Richard Lough Addis Ababa
Ethiopia has pushed ajar the door for foreign retailers keen to enter the fast-growing market of 90 million people, welcoming them as managers but keeping the state in control.
It is a tantalising, if limited, offer for firms such as Walmart of the US and Kenya’s Nakumatt supermarket. They already have stores elsewhere on the continent and would like a foothold in sub-Saharan Africa’s fifth-biggest economy.
“It is a vibrant market. The population is huge, the income is there, they have a lot to go around,” Nakumatt’s managing director, Atul Shah, said. “Why are we not there?”
Ethiopia has said it needed to modernise its supply and distribution networks and encourage competition to cut costs and keep down inflation, which leapt to 40 percent in 2011 when food prices surged and government price caps led to hoarding.
In addition, the arrival of big foreign competitors will hurt the locally owned supermarkets springing up in the new malls, while the small traders who still dominate retailing fear the development will put them out of business altogether.
Instead of following other African countries, which have opened up to foreign retailers, Ethiopia is launching a state-owned cash-and-carry wholesaler called Alle, which it promises to run as a private firm.
“Retail distribution is not competitive, it is archaic,” Finance Minister Sufian Ahmed said when asked about Ethiopia’s plans to shake up the retail industry.
“We are looking for outside management just to get international experience. We are open to any option, not only for Alle but for any other major public enterprise,” he added.
It follows a well-trodden route for Ethiopia, which has spurned the liberalising approach of others by holding onto control of its telecoms monopoly and keeping foreigners out of the banks.
The International Monetary Fund (IMF) has warned that huge state spending on roads, railways and power could derail economic growth, which is projected at 11 percent a year by the finance ministry but less by the IMF, if it keeps squeezing out private business.
Still, an emerging middle class is enjoying increasing buying power.
Experience from emerging markets around the world shows retailing starts to expand significantly when a country’s per capital national income reaches $750 (about R7 700) and really takes off at $3 000, according to McKinsey Global International. In 2012, Ethiopia’s per capita income was $410, while middle-income status is defined as $1 430 by the World Bank.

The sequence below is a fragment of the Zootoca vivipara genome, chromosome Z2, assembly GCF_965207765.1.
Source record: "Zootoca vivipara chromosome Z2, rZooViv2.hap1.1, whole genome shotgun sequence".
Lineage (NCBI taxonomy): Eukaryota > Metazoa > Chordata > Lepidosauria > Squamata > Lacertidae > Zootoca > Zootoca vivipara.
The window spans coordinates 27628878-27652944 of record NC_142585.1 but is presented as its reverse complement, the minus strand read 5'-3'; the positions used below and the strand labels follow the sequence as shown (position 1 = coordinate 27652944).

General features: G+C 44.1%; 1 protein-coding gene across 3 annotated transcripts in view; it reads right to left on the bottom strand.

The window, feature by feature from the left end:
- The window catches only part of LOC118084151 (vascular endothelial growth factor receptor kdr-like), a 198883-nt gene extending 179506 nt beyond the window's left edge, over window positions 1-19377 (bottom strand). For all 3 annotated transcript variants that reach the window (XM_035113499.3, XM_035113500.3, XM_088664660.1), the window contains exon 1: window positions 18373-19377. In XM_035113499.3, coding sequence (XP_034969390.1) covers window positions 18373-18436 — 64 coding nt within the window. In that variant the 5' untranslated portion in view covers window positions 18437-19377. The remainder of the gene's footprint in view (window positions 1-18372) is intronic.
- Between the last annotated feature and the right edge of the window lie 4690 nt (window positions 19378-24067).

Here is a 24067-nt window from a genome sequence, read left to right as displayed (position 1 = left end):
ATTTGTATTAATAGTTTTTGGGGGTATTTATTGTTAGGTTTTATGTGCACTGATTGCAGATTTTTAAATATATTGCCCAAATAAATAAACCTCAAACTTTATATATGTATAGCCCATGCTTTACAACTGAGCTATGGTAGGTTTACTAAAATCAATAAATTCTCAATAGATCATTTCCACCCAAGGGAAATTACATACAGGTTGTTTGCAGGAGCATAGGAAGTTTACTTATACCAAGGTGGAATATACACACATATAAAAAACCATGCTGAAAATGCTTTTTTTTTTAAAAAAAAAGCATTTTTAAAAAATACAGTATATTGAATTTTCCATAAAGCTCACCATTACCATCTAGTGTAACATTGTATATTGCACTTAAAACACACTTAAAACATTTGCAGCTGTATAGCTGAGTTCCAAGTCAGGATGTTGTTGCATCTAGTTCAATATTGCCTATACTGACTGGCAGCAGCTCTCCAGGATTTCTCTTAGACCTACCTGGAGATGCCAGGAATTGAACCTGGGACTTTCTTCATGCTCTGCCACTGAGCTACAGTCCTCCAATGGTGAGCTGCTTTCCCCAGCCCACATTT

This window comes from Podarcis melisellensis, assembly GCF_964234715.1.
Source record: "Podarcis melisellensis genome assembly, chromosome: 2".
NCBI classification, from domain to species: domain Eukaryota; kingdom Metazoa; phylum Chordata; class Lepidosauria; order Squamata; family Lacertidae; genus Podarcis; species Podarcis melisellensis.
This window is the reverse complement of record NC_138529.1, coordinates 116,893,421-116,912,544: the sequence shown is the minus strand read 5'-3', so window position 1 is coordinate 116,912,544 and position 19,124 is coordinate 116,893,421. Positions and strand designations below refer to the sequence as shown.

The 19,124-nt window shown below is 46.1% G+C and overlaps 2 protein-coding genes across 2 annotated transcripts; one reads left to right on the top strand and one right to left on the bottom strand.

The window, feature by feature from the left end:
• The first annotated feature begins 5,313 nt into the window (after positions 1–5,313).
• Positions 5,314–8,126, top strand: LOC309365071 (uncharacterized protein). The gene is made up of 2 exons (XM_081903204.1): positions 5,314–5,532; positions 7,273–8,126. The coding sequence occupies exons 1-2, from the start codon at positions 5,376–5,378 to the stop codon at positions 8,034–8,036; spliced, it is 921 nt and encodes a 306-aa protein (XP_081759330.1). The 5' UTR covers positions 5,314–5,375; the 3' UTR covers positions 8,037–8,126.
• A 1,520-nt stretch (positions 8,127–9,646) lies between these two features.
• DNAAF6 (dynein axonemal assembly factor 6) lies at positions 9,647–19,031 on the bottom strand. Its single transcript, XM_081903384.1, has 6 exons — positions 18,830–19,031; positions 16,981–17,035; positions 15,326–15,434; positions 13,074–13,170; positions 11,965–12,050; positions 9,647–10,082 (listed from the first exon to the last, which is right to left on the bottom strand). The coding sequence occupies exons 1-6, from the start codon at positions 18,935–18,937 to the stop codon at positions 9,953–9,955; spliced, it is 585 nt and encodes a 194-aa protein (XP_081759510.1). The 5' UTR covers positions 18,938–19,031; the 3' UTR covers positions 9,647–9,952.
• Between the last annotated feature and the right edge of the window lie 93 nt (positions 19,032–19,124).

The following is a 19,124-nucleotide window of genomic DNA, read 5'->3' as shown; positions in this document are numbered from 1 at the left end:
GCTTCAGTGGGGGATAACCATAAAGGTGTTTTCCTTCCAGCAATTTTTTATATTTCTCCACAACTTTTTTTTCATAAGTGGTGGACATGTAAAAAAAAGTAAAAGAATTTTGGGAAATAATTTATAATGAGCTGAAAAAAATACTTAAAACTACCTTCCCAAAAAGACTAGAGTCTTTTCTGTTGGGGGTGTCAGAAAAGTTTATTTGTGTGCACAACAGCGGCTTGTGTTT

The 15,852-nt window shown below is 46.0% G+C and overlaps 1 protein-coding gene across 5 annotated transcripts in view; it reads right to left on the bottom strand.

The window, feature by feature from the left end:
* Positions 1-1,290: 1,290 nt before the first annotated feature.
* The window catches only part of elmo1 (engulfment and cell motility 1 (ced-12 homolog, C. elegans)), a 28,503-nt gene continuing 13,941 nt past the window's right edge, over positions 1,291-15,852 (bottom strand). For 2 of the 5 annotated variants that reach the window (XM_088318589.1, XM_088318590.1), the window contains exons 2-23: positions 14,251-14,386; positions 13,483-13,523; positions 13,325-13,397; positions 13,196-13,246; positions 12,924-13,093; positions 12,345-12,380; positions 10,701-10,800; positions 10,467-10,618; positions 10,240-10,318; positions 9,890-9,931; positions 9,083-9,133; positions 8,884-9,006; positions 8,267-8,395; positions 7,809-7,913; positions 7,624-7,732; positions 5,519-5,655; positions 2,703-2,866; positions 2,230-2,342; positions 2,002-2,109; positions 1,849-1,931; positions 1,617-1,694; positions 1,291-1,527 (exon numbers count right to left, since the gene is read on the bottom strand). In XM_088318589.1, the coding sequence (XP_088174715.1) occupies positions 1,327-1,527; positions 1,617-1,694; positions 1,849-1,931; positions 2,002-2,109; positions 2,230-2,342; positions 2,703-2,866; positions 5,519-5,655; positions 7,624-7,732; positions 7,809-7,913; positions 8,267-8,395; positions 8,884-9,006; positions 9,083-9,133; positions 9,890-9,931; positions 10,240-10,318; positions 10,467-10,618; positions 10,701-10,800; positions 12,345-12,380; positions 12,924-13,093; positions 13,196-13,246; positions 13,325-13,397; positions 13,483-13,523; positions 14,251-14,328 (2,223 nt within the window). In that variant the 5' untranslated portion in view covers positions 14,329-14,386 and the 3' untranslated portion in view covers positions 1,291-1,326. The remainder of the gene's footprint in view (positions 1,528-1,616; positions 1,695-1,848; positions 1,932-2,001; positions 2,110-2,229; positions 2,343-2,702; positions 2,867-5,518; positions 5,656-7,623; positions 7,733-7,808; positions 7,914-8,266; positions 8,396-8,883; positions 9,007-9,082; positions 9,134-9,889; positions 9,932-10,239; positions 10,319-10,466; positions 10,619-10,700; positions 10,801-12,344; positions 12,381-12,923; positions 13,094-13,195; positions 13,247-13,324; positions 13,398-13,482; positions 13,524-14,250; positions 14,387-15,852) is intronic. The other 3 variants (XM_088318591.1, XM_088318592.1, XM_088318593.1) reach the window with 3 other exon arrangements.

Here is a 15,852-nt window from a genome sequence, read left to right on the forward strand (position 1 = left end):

Ethiopia’s middle class was increasingly brand conscious, even if available cash remained limited, said Nega Asfaha, who manages the Zefmesh Grand Mall, Ethiopia’s largest shopping centre.
“The middle class is demanding more convenience, more choice, more brands,” said Nega. “But it does not have that disposable income to really go out there and shop.”
Ethiopia, whether on its own or with foreign firms, needs to improve its supply and distribution network if it is to keep a lid on costs.
“Supply costs have a significant share [of import costs], going up to 50 percent of the overall cost,” said Mirko Warschun of AT Kearney’s Africa leadership team. “That is not sustainable.”
Ethiopian officials and AT Kearney, which was hired as a consultant to help set up Alle, said the new cash-and-carry would be run as a private business, with some Ethiopians returning from the diaspora to join the management team.
The officials said Alle would bring more competition to the powerful suppliers that dominated the market, thereby forcing down the prices passed on to retailers.
When prices raced out of control in 2011, the then prime minister, Marxist-influenced Meles Zenawi, held talks with Walmart, initially raising speculation it might open up.
Walmart’s South African subsidiary, Massmart Holdings, said Ethiopia was a “compelling growth opportunity” but one it could not yet exploit.
“Legally, we just cannot do it. But I would love to trade in Ethiopia,” Mark Turner, Massmart’s Africa director, said. “They would welcome wholesale operations and that is just not an option for us.”
In Addis Ababa, Turner’s loss is regarded as a reprieve for the local supermarkets in new city centre malls. They operate without the logistic networks of the big chains.
“We would suffer,” said one supermarket manager, barricaded in a pokey office behind piles of imported Chinese furniture in the upmarket Bole district, when asked what it would mean if foreign retailers were allowed in. – Reuters